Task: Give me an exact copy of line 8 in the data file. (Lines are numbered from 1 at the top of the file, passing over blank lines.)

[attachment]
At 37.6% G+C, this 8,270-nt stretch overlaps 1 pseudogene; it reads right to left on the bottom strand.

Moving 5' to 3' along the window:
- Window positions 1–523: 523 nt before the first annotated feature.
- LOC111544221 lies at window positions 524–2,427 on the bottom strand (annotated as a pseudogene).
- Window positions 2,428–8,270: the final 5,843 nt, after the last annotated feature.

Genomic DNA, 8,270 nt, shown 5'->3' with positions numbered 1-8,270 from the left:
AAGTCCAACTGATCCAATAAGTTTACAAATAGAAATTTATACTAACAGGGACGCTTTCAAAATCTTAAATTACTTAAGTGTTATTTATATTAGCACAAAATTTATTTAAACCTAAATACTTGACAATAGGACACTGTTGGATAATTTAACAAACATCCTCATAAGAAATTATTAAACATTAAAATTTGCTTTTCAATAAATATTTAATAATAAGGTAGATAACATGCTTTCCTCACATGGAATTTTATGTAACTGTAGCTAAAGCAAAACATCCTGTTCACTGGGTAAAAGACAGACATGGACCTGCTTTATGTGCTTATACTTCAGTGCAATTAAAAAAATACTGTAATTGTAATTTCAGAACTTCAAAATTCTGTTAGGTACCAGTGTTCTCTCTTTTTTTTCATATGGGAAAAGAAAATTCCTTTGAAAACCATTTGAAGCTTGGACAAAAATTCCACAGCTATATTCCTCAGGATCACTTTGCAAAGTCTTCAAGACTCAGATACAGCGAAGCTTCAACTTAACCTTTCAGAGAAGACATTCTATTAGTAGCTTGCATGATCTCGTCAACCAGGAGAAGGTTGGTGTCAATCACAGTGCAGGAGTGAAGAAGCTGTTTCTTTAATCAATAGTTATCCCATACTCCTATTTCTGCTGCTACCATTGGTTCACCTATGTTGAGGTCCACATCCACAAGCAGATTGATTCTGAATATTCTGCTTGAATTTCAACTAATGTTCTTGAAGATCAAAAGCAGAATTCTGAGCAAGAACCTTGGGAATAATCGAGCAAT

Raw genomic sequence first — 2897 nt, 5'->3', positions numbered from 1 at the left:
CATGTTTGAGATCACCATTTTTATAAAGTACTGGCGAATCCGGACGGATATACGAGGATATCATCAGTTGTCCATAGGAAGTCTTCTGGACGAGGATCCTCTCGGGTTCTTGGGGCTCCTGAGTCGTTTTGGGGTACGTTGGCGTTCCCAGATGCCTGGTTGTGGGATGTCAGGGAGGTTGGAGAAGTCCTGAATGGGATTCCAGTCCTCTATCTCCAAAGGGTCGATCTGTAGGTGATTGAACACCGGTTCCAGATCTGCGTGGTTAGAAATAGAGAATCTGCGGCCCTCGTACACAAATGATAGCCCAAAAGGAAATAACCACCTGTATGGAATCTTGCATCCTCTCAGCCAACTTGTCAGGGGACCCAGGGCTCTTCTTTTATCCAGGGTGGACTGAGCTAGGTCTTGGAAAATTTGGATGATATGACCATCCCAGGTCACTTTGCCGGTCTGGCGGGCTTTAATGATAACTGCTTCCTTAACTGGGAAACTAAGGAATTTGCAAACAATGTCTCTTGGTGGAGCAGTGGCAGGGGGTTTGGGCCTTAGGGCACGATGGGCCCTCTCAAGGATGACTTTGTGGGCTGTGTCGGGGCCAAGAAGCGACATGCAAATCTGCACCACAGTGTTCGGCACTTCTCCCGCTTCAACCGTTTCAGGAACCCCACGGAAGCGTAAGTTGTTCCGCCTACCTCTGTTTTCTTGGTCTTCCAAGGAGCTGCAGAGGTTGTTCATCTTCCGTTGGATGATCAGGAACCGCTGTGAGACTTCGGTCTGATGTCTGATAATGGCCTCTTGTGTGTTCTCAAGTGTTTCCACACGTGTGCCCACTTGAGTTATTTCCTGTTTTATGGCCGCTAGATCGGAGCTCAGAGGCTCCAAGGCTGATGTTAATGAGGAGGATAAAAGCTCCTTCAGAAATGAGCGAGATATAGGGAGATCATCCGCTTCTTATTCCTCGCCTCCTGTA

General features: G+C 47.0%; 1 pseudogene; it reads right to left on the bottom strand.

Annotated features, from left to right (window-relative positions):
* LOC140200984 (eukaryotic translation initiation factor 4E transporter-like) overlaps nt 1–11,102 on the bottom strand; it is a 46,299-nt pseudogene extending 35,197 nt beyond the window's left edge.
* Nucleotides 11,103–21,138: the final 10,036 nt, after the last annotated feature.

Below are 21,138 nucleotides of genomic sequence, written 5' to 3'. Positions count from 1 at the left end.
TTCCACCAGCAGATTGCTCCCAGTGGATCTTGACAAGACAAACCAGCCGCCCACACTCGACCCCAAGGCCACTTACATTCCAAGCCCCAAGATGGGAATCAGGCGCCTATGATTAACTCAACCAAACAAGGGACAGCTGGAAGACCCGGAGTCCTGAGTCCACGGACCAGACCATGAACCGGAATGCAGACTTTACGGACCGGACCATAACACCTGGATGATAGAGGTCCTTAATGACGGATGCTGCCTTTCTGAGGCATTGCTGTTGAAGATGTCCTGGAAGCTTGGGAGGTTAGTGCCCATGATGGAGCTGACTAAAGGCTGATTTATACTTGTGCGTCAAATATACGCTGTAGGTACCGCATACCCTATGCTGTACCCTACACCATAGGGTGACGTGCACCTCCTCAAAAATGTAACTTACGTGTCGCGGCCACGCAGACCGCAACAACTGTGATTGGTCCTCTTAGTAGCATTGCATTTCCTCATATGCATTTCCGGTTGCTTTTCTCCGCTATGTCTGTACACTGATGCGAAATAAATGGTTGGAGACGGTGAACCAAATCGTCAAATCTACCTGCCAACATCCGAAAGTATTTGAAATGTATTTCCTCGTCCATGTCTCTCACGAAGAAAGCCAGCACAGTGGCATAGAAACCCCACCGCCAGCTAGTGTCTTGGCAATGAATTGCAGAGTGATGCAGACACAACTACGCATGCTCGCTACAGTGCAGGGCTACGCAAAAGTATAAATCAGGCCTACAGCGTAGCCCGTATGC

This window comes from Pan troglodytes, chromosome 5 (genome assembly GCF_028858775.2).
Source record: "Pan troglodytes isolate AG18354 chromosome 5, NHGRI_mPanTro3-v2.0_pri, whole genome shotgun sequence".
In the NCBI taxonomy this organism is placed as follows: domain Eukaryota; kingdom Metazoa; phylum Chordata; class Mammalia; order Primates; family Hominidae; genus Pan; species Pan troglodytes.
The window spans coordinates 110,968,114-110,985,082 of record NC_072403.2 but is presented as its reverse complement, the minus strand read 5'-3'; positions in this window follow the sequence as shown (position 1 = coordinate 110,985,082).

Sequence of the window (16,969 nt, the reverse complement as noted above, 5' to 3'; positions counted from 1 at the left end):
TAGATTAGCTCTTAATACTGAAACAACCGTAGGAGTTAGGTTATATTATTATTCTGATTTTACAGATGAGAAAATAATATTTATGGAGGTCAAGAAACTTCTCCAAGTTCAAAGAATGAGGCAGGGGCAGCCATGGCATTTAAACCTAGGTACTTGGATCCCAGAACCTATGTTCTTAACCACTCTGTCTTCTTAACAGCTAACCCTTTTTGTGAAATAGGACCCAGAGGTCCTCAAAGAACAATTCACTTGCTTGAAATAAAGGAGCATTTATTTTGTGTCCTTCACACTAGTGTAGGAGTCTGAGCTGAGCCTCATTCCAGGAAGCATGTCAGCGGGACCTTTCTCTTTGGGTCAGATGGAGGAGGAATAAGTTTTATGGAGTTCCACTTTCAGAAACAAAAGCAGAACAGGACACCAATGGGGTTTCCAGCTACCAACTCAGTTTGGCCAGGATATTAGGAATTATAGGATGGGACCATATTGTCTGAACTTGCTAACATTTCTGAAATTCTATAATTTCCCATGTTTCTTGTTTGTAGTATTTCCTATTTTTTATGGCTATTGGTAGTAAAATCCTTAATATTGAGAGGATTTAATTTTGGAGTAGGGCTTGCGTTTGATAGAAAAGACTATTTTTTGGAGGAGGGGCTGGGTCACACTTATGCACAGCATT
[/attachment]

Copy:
Raw genomic sequence first — 2897 nt, 5'->3', positions numbered from 1 at the left: